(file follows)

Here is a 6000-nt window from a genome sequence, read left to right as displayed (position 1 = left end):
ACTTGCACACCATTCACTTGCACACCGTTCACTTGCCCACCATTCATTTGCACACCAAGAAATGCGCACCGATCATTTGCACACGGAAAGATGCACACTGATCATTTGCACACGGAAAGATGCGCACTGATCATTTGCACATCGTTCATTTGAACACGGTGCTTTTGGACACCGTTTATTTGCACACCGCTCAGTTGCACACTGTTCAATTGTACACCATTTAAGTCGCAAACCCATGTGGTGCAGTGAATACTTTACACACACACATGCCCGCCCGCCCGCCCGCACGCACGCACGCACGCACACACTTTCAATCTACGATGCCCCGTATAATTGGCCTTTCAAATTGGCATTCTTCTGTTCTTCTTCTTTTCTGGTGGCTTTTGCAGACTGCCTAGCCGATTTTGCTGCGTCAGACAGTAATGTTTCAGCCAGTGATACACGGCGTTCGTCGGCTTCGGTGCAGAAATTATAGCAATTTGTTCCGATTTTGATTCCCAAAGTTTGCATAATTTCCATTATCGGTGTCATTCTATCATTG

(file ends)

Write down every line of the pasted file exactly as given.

Here is a 6000-nt window from a genome sequence, read left to right as displayed (position 1 = left end):
ACTTGCACACCATTCACTTGCACACCGTTCACTTGCCCACCATTCATTTGCACACCAAGAAATGCGCACCGATCATTTGCACACGGAAAGATGCACACTGATCATTTGCACACGGAAAGATGCGCACTGATCATTTGCACATCGTTCATTTGAACACGGTGCTTTTGGACACCGTTTATTTGCACACCGCTCAGTTGCACACTGTTCAATTGTACACCATTTAAGTCGCAAACCCATGTGGTGCAGTGAATACTTTACACACACACATGCCCGCCCGCCCGCCCGCACGCACGCACGCACGCACACACTTTCAATCTACGATGCCCCGTATAATTGGCCTTTCAAATTGGCATTCTTCTGTTCTTCTTCTTTTCTGGTGGCTTTTGCAGACTGCCTAGCCGATTTTGCTGCGTCAGACAGTAATGTTTCAGCCAGTGATACACGGCGTTCGTCGGCTTCGGTGCAGAAATTATAGCAATTTGTTCCGATTTTGATTCCCAAAGTTTGCATAATTTCCATTATCGGTGTCATTCTATCATTG